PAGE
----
Remember the slogan, ‘Reading is Fundamental’?
It’s too bad I didn’t subscribe to that theory. I wasn’t very fundamentally sound in basketball so how the hell was I going to learn the fundamentals of reading?
Opening a book was never one of my favorite activities growing up in the neighborhood (but boy if Miss Lynn, my 3rd grade teacher can see me now). When Miss Monzillo, my 7th grade teacher assigned us a book report, I watched the film, ‘The Towering Inferno” and tried to submit a report. Miss Monzillo, being an outstanding teacher, knew very well I didn’t read the book.
I’m thrilled to say that these days I consume one book every couple of weeks. Currently I am reading 3 different books at the same time. My former teachers at Holy Name are all smiling now. “See, I knew you had it in you,” they are all saying to themselves. Hey Miss Mauro, think I can get that star now?
Today I want to bring to light a bookstore that was in our neighborhood for many years. I’m not talking Barnes and Noble either. I purchased my first paperback there titled, ‘FOUL’: The Connie Hawkins Story written by David Wolf.
I also picked up, ‘Have Jumpshot Will Travel’ by Charley Rosen.
I never finished either of them. Chalk it up to the lack of fundamentals.
The store I’m speaking of is, The Bookshelf.
The small, but very popular bookstore with hundreds of titles was located on Windsor Place, right around the corner from 9th avenue.
It was owned and operated by Mrs. Cregg. The Cregg’s were a great family who lived on Horace Court.
There was Jeannette, John, Mary, Elaine, Terrence, Kathy, Patrick, Gerry and Philip.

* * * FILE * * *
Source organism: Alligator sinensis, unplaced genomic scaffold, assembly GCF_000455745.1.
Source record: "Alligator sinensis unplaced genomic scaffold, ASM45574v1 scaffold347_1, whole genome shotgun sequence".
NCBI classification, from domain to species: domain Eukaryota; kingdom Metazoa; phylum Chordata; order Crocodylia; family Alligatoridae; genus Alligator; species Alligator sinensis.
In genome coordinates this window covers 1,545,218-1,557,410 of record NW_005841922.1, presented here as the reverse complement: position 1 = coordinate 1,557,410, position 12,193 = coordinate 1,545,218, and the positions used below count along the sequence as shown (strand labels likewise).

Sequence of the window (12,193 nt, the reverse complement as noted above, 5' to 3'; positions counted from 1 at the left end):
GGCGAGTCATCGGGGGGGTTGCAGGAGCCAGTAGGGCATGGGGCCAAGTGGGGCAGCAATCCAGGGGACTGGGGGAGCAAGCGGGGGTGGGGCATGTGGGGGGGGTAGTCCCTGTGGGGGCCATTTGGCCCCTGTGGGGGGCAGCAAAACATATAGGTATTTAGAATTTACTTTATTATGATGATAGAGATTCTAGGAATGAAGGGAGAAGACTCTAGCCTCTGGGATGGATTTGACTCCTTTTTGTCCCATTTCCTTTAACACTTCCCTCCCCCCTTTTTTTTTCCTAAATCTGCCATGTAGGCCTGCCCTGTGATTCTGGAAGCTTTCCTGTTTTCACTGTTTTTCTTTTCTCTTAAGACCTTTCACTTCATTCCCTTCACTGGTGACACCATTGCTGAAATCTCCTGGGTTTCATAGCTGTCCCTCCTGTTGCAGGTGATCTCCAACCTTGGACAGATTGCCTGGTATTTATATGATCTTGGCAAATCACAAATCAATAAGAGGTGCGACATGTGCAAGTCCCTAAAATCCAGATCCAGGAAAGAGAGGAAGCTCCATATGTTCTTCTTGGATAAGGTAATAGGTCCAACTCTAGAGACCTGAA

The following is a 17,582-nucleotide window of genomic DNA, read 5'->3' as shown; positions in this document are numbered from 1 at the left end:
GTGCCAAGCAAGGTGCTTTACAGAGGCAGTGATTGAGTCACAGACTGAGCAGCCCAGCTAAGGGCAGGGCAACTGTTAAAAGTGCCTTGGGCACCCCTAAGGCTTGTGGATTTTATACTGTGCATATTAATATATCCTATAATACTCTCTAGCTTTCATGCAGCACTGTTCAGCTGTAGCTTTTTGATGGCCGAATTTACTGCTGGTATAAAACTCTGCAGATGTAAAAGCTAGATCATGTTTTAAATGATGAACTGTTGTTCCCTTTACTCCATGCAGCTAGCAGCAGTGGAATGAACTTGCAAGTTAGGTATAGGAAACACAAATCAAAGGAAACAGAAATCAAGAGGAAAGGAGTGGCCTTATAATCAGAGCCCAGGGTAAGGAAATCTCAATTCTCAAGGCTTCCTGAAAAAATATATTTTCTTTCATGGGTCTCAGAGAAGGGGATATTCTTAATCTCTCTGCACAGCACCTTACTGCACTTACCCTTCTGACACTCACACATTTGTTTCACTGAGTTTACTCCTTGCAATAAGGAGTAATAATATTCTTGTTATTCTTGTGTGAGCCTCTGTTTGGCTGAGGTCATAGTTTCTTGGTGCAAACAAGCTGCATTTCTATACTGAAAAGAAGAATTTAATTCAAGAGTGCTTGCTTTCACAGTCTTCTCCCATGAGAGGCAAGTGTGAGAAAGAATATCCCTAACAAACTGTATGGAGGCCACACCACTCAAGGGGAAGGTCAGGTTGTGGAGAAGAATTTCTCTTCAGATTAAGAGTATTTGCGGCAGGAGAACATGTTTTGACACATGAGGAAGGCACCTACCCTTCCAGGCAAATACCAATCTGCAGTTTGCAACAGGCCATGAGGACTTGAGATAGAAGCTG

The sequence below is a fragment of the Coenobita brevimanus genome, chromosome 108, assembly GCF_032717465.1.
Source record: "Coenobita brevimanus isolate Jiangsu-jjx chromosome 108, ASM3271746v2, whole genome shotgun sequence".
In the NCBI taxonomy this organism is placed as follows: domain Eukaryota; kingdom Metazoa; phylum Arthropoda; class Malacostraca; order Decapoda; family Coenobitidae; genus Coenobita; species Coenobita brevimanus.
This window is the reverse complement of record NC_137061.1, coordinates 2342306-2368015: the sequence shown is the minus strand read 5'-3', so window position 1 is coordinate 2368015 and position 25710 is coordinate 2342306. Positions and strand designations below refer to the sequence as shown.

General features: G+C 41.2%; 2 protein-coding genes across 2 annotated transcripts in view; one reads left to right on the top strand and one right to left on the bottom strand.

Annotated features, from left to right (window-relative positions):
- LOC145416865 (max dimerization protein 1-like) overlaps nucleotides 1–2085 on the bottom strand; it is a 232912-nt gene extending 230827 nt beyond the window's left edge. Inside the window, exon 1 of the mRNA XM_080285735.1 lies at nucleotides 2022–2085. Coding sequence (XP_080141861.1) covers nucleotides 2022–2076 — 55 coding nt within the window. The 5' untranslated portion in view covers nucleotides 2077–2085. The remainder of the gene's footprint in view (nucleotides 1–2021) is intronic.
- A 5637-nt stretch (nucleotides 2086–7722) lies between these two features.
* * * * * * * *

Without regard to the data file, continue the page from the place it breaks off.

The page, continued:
Here is an essay sent by Gerry Cregg on her time spent while working the store.
The Bookshelf was a cozy little book shop owned and operated by my mom, Joan Cregg, for 20 years. It was located just off the main drag, Ninth Avenue, on Windsor Place.As the name suggests, The Bookshelf sold books but on occasion it had some other action to offer. My mom had many, many regulars. People came in for their fix of books and talk. My mom was the psychologist in residence, keeping the neighborhood’s secrets as she dispensed sound advice along with some sought after literary recommendations.One of her “regulars” turned out to be someone quite different from what he said. This “regular” was a “nice guy” who lived on Ocean Parkway, had a wife, a couple of kids and a Russian accent. He came in every week and engaged in chats with my mom as her regulars often did. He seemed innocent enough but the books he ordered didn’t. The titles raised my mother’s hackles. They were all about our nation’s defense systems, weapons, where our military bases were located, stuff like that. These books were upward of $150 each, a pretty hefty price for the average Bookshelf shopper back in the day. My mom, having lived through the entire cold war, was wary of this seemingly innocuous man buying these heavy military books.My mother contacted her brother, a former FBI agent who served in Robert Kennedy’s secret service detail. He basically chucked her under the chin and suggested that maybe she was reading too many “Mrs. Polifax novels”. She needed a second opinion. The next call was to her nephew who was currently in the FBI. He too, thought her imagination was in overdrive. Still, she heard this little voice whispering that something was not right. She contacted the FBI directly. My mom told her story, the FBI agent listened, asked questions and informed her they would send an agent over within the hour.Two FBI agents arrived at the Bookshelf armed with pictures of “Mr. Ivachenko”. Turns out that wasn’t his name, he didn’t live on Ocean Parkway, he had no wife or kids. He was a bona-fide Russian spy!So, it turns out, our little Bookshelf, housed some action worthy of the many romance and spy novels it sold.